Teaming up for air defence [INDODEF16-D1]

01 November 2016

Saab and PT Pindad (Hall D, Stands 095 and 043 respectively) are offering a new GBAD (ground-based air defence) system based on the Giraffe 1X radar and RBS 70 NG missile system to answer an Indonesian requirement, and to develop domestic industrial capability and expertise. Elements of the system, including a trainer/simulator, radar and multi-launcher, are on display on PT Pindad’s internal and external displays.

“The GBAD system with RBS 70 NG and Giraffe 1X is the next logical step for the Indonesian armed forces, which have deployed the earlier generations and understand the capabilities of the system well,” said Peter Carlqvist, head of Saab Indonesia. “With the focus on building local capability in partnership with PT Pindad, the GBAD system can keep Indonesia’s airspace secure for the next 30 or 40 years.”

Saab and PT Pindad’s proposal for a new system builds on a teaming arrangement under which the companies are working together to upgrade Indonesia’s existing VSHORAD (very short-range air defence) capability, which uses earlier versions of both RBS 70 and Giraffe.

Indonesia acquired the original RBS 70 system and Giraffe 40 radar in the 1980s, and to answer short-term requirements they are being upgraded. Under the teaming arrangement, technology is being transferred to allow PT Pindad to undertake the work, which involves the replacement of five or six components in the RBS 70 Mk 2 missile, plus more than 100 check points in the update programme as a whole.

While this work has allowed the establishment of collaboration and the creation of industrial proficiency in Indonesia, the team is looking to future GBAD requirements in the country and wider region. The proposal includes the Giraffe 1X radar, a compact AESA (active electronically scanned antenna) radar with 360º coverage, as well as incorporating a C-RAM (counter rockets, artillery and mortars) capability. It can be deployed in fixed and mobile installations, typically mounted on a tactical vehicle.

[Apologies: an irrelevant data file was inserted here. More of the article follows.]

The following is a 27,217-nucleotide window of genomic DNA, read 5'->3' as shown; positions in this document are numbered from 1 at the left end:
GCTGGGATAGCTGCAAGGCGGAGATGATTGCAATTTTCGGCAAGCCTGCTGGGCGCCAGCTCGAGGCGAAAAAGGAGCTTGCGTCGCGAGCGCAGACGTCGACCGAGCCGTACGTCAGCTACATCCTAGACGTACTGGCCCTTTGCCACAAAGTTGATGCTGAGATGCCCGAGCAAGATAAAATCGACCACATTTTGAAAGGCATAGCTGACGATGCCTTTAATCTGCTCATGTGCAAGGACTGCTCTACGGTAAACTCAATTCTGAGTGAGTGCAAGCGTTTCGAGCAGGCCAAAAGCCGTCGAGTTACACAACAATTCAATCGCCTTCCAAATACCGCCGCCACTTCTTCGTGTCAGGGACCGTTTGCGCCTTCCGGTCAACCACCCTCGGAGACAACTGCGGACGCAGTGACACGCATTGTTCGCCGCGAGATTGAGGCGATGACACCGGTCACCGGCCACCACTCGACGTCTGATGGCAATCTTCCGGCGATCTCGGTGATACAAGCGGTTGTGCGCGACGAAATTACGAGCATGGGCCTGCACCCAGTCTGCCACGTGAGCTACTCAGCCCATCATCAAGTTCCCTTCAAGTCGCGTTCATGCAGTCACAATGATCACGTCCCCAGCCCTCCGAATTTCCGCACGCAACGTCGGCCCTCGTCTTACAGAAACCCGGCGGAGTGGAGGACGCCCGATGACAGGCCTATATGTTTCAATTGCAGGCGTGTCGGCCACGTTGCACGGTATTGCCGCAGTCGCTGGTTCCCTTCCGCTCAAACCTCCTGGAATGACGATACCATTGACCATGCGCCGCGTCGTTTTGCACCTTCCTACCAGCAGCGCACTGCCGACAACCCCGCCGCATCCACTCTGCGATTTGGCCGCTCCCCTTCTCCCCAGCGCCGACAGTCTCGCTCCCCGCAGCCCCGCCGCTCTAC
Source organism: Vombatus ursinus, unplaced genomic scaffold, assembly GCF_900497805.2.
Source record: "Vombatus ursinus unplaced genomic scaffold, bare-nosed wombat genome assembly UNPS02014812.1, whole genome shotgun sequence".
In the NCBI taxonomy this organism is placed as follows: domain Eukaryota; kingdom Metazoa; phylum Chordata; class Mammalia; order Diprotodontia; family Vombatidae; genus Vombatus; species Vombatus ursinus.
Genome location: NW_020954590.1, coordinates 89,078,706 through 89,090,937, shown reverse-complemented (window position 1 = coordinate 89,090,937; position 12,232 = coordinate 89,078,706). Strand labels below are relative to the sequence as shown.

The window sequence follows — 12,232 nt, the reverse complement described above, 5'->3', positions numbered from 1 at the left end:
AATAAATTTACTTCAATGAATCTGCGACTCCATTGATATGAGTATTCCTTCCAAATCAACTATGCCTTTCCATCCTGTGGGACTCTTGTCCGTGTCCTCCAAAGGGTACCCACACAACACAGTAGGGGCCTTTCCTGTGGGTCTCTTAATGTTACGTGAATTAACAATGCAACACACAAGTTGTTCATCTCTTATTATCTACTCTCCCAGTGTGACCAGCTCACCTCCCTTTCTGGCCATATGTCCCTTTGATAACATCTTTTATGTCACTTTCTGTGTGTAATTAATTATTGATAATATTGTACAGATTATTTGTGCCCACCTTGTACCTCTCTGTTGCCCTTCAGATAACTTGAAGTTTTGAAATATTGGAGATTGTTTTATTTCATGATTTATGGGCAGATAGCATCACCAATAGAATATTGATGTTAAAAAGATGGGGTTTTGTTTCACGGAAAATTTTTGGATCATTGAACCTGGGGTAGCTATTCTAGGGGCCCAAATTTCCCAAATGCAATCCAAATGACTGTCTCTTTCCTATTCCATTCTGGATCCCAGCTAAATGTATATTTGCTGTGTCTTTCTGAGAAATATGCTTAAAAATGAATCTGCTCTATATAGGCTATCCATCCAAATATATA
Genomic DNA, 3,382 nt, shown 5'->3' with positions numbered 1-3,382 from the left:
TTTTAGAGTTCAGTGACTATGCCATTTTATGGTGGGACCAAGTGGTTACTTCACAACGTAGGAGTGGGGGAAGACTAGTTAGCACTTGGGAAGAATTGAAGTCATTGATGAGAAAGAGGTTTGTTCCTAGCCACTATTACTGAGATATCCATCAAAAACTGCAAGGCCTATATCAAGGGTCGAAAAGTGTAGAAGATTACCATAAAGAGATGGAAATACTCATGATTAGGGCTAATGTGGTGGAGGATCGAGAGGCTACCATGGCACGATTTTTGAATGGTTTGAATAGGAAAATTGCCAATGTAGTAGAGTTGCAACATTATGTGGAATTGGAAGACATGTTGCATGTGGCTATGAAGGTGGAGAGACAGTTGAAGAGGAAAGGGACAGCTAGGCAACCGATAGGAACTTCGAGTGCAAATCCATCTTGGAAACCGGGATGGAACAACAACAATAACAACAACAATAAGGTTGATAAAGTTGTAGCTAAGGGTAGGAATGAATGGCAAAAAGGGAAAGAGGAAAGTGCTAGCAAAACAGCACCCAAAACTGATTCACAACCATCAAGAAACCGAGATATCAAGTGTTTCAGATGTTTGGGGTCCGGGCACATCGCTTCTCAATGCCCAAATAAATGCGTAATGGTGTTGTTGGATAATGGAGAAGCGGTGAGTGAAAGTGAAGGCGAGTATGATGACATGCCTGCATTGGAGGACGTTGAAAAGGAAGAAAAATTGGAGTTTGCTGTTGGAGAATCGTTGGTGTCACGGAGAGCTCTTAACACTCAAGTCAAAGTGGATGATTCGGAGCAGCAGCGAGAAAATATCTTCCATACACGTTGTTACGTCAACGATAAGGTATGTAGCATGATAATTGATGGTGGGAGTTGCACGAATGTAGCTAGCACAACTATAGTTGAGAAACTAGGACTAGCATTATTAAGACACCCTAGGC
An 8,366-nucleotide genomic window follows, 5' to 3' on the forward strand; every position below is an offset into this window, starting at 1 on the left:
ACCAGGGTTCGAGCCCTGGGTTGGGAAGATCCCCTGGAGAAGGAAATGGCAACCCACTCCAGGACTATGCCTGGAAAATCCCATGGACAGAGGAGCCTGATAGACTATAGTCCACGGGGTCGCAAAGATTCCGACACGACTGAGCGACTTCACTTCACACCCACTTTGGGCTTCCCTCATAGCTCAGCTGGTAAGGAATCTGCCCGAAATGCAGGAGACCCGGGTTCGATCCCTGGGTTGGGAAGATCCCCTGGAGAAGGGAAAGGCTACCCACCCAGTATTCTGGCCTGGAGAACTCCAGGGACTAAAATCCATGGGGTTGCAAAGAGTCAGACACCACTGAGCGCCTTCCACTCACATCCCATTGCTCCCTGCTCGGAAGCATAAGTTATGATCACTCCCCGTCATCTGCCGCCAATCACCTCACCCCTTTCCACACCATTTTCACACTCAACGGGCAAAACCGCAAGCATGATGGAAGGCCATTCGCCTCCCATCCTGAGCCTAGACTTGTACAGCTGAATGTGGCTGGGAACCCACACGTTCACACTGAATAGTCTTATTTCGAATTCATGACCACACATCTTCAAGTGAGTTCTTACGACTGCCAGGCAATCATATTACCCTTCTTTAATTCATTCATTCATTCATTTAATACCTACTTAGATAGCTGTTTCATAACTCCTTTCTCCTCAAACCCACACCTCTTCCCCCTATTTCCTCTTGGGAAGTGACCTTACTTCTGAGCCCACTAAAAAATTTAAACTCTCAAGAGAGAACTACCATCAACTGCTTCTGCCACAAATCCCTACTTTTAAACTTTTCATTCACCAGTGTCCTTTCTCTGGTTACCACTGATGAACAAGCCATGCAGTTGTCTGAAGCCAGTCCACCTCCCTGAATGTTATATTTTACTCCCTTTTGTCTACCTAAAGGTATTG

At the heart of the proposal is the RBS 70 NG missile system, which employs an advanced thermal imaging sight to provide a true 24/7 capability. Its guidance system uses unjammable laser technology, and the operator remains in the loop throughout the engagement, allowing the use of manual controls to change aim-point or even to switch targets in flight.

With an 8km (5 mile) range and altitude coverage up to 5,000m, the RBS 70 NG can operate in all environments, including urban, and across a range of climate extremes. It can employ existing versions of the RBS 70 missile, including the Bolide missile that provides a fourth-generation all-target capability. The Bolide can engage targets such as small UAVs and cruise missiles, as well as more traditional air threats, including those manoeuvring aggressively. The missile has a shaped-charge, pre-fragmented warhead that can defeat armoured targets such as attack helicopters and close air support aircraft. It can also be employed against ground targets such as armoured vehicles.

RBS 70 NG has been designed as a modular system that allows it to be employed in several configurations. They include man-portable and ship or vehicle-mounted configurations, and a remotely-operated configuration that can provide fixed-site defence for strategic assets.

A complete GBAD solution employs an optimised command and control system, using accurate visual 2D and 3D cueing for the operator to achieve very short reaction times.

The system includes a high degree of automated functions, such as target detection and auto-tracker, to reduce operator workload and reaction time.

(571 words)